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Charles Rettig is approved as new IRS Commissioner

Charles Rettig during Senate hearing on his IRS commissioner nomination
New Internal Revenue Service Commissioner Charles Rettig during a Senate Finance Committee confirmation hearing this summer.

Charles P. "Chuck" Rettig is moving into the Internal Revenue Service commissioner's office, which has been officially vacant since last November.

Rettig, a corporate tax attorney with a strong background in tax controversies from his work as a 35-year private practitioner, was confirmed by the U.S. Senate on Sept. 12. He will begin his official duties as the IRS' 49th commissioner on Oct. 1 and will serve the remainder of the five-year term that began Nov. 12, 2017, when former Commissioner John Koskinen completed his service.

During his tenure at the Los Angeles based firm of Hochman, Salkin, Rettig, Toscher & Perez, Rettig represented clients before the IRS, the Tax Division of the U.S. Department of Justice and in federal and state court litigation and appeals. In addition, Rettig spent nearly 20 years chairing the IRS Advisory Council and also served as chair of the Taxation Section of the State Bar of California.

Approved, but with reservations: The Senate vote was 64-33, which earns this week's By the Numbers honors.

The nay votes came primarily from Democrats who are not happy with Rettig's apparent acquiescence of the Treasury Department's new donor privacy rule that eases disclosure requirements on nonprofits that give money to political campaigns.

Sen. Ron Wyden (D-Oregon), the ranking Democrat on the Senate Finance Committee, complained prior to the Senate vote that the current White House "has weaponized the tax code to punish its political adversaries and benefit shadowy far-right groups that seek to buy elections."

"Two months ago, just hours after Maria Butina was outed as an alleged Russian spy who sought to influence our elections, the Trump administration announced a new rule opening the floodgates to more dark money and foreign money in our politics," said Wyden.

Wyden raised the issue with Rettig during the nominee's hearing. The Oregonian did not get the answers he wanted, leading to his no votes at the tax-writing committee and full Senate levels.

His counterpart across the aisle, however, was pleased with Rettig's approval.

"With the biggest tax overhaul in a generation on the books, it's about time that the agency charged with administering our nation's tax laws has a confirmed commissioner," said Sen. Orrin Hatch (R-Utah), chair of the Senate Finance Committee. "From implementing tax reform so that Americans continue to benefit from increased growth, job creation and wages to restoring trust in an agency complicated by scandal and mistrust, Chuck has his work cut out for him. But, he has proven that he is qualified and ready for the challenge."

Tony Reardon, national president of the National Treasury Employees Union (NTEU), also is optimistic. The NTEU, which represents 70,000 Internal Revenue Service employees, "is eager to maintain open communication with agency leadership about making sure the IRS workforce has the resources it needs to carry out the agency's important missions," Reardon said.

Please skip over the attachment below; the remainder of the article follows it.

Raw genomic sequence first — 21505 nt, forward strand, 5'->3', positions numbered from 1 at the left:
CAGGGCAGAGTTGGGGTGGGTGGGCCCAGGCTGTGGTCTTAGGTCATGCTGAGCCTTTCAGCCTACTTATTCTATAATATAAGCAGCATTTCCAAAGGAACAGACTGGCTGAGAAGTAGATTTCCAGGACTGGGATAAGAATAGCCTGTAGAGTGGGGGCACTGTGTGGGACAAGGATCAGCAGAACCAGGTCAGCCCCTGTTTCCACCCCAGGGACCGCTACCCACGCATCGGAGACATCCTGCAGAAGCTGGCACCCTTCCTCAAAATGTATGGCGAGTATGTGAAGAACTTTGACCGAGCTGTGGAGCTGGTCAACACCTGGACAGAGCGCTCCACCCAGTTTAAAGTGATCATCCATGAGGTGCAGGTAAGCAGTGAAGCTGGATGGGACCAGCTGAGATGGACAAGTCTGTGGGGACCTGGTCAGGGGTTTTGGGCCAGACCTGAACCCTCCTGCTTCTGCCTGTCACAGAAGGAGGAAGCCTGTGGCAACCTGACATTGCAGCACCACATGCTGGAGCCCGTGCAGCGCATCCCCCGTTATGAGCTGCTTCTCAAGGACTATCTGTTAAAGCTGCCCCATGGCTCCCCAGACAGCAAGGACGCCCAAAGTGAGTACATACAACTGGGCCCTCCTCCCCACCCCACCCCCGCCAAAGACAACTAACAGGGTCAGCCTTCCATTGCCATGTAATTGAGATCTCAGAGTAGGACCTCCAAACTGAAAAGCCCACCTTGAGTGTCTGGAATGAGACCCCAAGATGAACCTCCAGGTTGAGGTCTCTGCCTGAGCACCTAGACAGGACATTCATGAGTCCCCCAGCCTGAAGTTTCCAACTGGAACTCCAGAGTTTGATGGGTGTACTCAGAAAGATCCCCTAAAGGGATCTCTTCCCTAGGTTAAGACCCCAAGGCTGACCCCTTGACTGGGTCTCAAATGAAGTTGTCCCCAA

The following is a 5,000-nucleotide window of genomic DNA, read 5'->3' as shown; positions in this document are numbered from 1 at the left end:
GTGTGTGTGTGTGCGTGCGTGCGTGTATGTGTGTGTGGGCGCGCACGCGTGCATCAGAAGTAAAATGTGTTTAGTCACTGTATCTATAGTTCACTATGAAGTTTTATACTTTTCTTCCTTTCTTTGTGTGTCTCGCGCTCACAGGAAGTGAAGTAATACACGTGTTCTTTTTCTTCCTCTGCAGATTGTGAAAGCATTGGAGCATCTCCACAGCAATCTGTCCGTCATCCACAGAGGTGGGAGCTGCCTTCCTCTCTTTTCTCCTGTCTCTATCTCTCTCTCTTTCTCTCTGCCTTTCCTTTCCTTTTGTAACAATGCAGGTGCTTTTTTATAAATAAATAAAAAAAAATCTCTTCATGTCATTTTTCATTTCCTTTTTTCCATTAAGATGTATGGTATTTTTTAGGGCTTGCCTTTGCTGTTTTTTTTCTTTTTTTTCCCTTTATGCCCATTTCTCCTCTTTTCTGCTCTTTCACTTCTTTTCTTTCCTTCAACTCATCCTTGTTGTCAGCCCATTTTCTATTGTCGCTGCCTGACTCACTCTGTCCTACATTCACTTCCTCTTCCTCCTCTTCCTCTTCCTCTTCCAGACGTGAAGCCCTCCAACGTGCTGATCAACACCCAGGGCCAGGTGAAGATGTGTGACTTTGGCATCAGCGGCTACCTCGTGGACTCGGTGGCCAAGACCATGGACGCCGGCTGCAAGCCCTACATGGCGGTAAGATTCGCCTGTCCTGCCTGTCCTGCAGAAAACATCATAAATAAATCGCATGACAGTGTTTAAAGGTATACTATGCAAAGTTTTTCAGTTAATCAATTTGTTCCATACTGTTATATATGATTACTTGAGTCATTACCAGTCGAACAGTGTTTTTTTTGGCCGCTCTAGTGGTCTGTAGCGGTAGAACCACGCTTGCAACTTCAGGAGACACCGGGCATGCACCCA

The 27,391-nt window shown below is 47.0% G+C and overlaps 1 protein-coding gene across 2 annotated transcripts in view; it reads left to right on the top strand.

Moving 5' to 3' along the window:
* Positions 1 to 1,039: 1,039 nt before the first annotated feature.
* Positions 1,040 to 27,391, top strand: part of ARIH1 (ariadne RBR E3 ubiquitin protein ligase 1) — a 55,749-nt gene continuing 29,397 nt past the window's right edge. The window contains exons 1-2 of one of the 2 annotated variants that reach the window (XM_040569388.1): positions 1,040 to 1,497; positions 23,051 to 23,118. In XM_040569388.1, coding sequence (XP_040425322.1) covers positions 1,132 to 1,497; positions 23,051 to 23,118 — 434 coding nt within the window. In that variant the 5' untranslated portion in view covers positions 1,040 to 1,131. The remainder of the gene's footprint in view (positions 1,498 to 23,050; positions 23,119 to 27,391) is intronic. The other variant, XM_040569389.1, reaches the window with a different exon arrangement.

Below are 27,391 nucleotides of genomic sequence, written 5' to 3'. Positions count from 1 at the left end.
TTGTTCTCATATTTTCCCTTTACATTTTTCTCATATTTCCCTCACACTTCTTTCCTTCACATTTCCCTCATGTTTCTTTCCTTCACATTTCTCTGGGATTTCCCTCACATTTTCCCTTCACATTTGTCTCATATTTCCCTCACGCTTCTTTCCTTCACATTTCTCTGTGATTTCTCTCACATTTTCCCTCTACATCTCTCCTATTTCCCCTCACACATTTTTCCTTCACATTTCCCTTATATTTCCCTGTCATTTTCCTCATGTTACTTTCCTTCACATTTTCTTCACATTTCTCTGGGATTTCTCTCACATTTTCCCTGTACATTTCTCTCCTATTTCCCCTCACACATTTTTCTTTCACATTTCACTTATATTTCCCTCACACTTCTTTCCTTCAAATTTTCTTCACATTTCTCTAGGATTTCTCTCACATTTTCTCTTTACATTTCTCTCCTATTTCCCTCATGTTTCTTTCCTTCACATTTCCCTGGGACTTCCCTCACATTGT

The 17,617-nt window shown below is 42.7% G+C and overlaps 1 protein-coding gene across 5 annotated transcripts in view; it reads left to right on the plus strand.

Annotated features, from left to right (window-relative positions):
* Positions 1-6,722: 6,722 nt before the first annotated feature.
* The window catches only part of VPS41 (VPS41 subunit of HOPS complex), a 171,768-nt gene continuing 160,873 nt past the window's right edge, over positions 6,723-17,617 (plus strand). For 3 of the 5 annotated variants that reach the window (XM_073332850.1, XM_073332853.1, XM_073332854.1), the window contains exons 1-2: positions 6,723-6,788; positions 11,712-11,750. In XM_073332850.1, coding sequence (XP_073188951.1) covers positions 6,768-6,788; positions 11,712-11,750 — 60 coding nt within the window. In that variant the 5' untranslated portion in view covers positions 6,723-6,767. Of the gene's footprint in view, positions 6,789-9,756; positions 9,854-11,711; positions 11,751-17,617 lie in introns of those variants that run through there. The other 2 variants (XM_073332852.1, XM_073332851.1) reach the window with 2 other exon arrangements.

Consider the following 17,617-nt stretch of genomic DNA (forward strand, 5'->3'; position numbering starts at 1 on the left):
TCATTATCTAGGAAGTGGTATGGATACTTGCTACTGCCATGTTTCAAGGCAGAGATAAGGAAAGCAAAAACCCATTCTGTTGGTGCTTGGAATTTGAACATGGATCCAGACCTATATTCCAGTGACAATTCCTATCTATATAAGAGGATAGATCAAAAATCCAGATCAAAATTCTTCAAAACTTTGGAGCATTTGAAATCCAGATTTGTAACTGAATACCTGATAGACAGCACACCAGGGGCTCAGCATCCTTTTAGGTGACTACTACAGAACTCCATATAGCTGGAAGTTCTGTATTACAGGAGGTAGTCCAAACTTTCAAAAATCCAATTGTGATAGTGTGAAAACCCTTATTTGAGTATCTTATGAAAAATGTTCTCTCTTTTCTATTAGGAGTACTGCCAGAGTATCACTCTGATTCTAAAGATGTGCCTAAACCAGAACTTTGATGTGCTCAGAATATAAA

Rettig's long IRS to-do list: Rettig's first job, as Hatch noted, will be to ensure that Uncle Sam's tax collectors are prepared to deal with the Tax Cuts and Jobs Act changes — many of them still confusing to taxpayers and tax professionals alike, who are awaiting IRS guidance (or additional clarification) — that took effect for the most part in tax year 2018.

Rettig also inherits the job of regularly asking Congress for enough money to allow the IRS to do its many jobs, which include not only collecting taxes, but enforcing tax laws and helping taxpayers understand and comply with them.

Congress has cut the IRS budget by around 20 percent since 2010. It did provide some more money this last and next year's budget cycles, but those funds are specifically tied to implementing the new tax law, not covering existing program financial gaps.

One of those gaps that needs a patch (or more) is the IRS' outdated information technology system. Part of it crashed in April on the last day of the 2018 tax filing season.

Then there's the matter of taxpayer — and IRS — security. The agency, working with state tax departments, tax software manufacturers and tax professionals has made much progress in stemming cyber security threats.

But the Security Summit, as the tax security working group is known, acknowledges that its efforts are never-ending since tax identity thieves and tax scammers constantly change their schemes.

Politics could change things: Finally, if there's a change in control of either or both chambers of Congress after the midterm elections, Rettig could find himself as the mirror image of his predecessor.

Previous IRS chief Koskinen was always fending off Republican attacks during his term, mostly in connection with the now-closed Tea Party 501(c)(4) nonprofit status scandal that erupted in 2013. Those groups are among the ones that would benefit from the IRS regulation revision that Wyden opposes.

If Democrats take over either or both the House and Senate, look for them to hold Rettig's feet to the fire on various matters of importance to them (starting with Wyden's concerns) as did their GOP colleagues during Koskinen's term.

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